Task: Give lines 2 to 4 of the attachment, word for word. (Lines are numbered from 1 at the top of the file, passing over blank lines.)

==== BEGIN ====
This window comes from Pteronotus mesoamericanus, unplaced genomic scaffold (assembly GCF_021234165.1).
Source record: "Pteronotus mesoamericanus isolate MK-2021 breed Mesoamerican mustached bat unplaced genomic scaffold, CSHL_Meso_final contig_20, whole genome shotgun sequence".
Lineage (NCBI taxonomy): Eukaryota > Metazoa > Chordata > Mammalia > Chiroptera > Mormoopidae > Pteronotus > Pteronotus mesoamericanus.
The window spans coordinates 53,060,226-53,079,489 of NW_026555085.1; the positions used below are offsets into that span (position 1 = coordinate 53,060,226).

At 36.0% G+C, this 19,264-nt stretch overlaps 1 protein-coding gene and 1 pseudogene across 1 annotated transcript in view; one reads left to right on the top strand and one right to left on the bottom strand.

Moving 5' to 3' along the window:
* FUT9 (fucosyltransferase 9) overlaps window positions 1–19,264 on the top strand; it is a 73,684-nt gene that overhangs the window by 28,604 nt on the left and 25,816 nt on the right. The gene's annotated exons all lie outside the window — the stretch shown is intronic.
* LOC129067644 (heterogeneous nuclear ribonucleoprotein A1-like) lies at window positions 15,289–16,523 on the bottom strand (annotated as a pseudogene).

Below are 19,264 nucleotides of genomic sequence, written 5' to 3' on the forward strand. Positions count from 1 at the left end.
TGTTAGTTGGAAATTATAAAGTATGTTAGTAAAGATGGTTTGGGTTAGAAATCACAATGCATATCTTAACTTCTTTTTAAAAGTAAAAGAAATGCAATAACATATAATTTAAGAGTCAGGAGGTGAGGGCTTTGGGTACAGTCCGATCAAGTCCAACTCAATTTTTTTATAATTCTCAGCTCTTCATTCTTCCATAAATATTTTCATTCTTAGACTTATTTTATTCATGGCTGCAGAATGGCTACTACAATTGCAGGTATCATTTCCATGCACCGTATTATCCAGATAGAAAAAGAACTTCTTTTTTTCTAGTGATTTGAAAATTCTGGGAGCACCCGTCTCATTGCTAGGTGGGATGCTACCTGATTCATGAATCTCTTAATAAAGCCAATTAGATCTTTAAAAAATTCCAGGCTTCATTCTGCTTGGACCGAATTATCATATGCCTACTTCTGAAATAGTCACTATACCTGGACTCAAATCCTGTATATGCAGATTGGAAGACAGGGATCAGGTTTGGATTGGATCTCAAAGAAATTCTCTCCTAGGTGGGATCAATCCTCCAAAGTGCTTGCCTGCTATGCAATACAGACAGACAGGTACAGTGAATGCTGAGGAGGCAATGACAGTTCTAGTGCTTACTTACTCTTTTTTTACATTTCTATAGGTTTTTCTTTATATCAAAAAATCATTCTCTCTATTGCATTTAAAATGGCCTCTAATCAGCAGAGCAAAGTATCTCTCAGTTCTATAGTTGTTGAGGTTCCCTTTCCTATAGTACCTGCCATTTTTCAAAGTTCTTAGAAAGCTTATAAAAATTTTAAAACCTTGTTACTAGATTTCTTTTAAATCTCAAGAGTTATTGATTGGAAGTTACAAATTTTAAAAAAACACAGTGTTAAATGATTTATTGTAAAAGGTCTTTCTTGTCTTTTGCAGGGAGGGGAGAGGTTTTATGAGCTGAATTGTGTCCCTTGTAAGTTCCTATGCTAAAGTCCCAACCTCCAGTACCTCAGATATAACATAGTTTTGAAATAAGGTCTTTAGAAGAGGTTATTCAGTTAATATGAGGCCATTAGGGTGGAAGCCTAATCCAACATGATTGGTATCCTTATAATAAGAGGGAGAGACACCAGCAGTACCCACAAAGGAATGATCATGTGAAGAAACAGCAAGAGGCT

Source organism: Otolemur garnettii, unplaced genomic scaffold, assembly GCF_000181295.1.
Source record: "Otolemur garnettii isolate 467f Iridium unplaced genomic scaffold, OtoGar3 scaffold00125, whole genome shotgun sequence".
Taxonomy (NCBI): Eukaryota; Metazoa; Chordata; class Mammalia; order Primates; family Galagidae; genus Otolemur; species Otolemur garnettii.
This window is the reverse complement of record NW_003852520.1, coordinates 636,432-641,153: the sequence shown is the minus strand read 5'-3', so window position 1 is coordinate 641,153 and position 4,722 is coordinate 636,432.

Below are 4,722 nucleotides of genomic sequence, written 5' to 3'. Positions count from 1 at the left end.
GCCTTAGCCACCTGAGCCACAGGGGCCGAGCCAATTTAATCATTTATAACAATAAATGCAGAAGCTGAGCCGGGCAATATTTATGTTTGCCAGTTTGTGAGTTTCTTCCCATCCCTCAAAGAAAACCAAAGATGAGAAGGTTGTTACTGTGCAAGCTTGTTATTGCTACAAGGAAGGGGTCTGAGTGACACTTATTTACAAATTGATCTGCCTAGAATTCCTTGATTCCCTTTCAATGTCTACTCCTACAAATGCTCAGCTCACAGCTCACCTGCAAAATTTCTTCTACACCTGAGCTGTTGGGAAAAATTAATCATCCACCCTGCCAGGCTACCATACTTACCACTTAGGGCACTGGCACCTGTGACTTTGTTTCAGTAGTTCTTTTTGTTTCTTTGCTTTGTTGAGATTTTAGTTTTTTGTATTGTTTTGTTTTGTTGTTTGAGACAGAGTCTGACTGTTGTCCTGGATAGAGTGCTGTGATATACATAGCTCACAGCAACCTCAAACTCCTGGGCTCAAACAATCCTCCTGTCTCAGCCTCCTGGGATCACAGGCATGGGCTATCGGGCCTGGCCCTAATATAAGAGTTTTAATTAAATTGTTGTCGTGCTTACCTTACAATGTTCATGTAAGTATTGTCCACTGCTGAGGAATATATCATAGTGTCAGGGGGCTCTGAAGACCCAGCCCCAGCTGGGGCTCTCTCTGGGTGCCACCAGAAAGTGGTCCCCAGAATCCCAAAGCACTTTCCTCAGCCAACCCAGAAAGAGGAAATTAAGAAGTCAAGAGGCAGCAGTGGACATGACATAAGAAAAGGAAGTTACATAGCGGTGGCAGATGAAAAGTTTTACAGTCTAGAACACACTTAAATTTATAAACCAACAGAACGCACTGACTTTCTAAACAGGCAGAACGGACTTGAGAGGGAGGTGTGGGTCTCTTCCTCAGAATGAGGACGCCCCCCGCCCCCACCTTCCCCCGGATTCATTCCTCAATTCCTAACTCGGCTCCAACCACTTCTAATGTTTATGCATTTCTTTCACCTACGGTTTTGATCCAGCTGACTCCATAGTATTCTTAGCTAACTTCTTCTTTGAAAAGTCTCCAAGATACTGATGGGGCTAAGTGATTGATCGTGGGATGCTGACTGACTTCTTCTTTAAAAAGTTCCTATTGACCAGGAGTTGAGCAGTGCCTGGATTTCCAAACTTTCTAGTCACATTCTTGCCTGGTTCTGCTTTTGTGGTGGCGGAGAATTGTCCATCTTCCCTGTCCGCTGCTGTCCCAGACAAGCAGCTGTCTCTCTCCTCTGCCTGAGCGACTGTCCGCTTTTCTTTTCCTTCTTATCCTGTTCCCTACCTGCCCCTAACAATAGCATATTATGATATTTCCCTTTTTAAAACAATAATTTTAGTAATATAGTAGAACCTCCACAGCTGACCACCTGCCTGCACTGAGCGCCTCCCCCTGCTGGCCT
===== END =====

Source record: "Pteronotus mesoamericanus isolate MK-2021 breed Mesoamerican mustached bat unplaced genomic scaffold, CSHL_Meso_final contig_20, whole genome shotgun sequence".
Lineage (NCBI taxonomy): Eukaryota > Metazoa > Chordata > Mammalia > Chiroptera > Mormoopidae > Pteronotus > Pteronotus mesoamericanus.
The window spans coordinates 53,060,226-53,079,489 of NW_026555085.1; the positions used below are offsets into that span (position 1 = coordinate 53,060,226).